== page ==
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Sunday Afternoon at the Opera - Sullivan: Ivanhoe

04/28/2013 13:00
04/28/2013 16:30

 

Sunday Afternoon at the Opera host Keith Brown writes:

In the history of English opera Sir Arthur Sullivan's "serious" romantic opera Ivanhoe (1891) remains misunderstood. It was Sullivan's lifelong ambition to write an opera in the grand vein. Even Queen Victoria seems to have encouraged him to do so; he dedicated the score of Ivanhoe to her. As soon as the Gilbert & Sullivan comic collaboration The Gondoliers (1889) was done with, Sullivan set to work in earnest on his masterpiece.

For its premiere production the impresario Richard D'Oyly Carte built the Royal English Opera House, which still stands in London. No expense was spared on Ivanhoe. This lavish production ran for a very impressive run of 155 performances. It was surely a success, and was revived the following season for 44 more shows. Then the public lost interest in it, and so apparently did Sullivan, who failed to promote it further. A large-cast grand operatic show like this was difficult to stage in the provinces. Ivanhoe got lost in the theatrical shuffle and was forgotten by the time Sullivan died.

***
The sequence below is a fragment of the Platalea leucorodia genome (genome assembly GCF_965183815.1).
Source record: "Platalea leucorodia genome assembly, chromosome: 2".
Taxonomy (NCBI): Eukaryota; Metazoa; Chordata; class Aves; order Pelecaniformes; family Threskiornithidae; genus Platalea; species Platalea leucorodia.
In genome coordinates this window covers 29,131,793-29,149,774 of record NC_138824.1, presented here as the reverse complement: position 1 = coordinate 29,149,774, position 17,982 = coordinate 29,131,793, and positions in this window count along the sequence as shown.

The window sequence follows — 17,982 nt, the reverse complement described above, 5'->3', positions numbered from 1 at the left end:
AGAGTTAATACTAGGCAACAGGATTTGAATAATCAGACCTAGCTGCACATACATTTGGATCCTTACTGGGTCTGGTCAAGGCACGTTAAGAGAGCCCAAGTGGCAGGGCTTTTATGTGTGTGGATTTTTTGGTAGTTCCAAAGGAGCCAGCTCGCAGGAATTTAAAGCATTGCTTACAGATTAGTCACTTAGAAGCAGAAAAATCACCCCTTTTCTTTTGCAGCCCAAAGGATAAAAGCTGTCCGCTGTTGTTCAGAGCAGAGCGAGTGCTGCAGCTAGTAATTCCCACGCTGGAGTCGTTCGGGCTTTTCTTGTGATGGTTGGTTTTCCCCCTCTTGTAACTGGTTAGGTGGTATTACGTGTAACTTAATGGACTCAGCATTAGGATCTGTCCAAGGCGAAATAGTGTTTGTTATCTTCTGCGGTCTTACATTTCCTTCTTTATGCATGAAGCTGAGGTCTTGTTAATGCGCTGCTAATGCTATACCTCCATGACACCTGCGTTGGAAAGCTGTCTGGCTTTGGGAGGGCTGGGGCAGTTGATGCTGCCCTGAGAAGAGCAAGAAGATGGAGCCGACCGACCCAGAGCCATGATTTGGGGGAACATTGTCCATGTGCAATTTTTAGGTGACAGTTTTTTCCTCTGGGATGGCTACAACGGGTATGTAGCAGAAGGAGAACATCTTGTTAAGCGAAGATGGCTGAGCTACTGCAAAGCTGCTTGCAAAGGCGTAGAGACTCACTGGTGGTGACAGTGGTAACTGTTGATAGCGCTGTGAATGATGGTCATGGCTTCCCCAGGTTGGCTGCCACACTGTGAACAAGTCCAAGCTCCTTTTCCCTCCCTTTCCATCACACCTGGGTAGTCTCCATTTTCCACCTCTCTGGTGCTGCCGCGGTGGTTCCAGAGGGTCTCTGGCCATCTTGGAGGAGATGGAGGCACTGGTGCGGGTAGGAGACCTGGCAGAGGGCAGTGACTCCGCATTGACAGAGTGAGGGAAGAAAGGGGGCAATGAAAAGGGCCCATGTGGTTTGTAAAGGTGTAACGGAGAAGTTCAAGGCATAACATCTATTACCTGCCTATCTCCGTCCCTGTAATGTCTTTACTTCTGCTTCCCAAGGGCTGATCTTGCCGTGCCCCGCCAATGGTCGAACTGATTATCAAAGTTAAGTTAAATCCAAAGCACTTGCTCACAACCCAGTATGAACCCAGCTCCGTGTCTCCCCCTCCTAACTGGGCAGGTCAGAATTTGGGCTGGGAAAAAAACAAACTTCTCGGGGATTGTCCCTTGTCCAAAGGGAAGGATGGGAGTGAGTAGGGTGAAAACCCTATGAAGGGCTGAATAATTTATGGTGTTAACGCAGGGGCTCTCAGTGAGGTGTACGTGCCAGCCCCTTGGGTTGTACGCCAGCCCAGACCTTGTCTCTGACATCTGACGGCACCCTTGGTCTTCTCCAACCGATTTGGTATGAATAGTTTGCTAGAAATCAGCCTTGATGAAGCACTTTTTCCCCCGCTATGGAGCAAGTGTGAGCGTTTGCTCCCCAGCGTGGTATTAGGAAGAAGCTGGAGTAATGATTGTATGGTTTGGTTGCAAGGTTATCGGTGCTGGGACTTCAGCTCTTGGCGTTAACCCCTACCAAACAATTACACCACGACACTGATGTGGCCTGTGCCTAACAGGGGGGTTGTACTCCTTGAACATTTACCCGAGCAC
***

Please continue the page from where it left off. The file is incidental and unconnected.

There have been occasional amateur stagings of Ivanhoe over the years; the opera had to wait until 2009 for its world premiere professional unstaged recording for the UK label Chandos. David Lloyd-Jones conducts the BBC National Orchestra of Wales and Adrian Partington Singers. Wilfred, Knight of Ivanhoe is tenor Toby Spence, heard opposite soprano Janice Watson as Ivanhoe's truelove the Lady Rowena.

Ivanhoe the opera captures and distills quite successfully into operatic form the novel by Sir Walter Scott, thanks to the astute libretto by Julian Sturgis. Sullivan's music is as reliably melodious as anything he wrote for The Gondoliers. If you love the G & S comic operas, you will love the music you hear of Ivanhoe.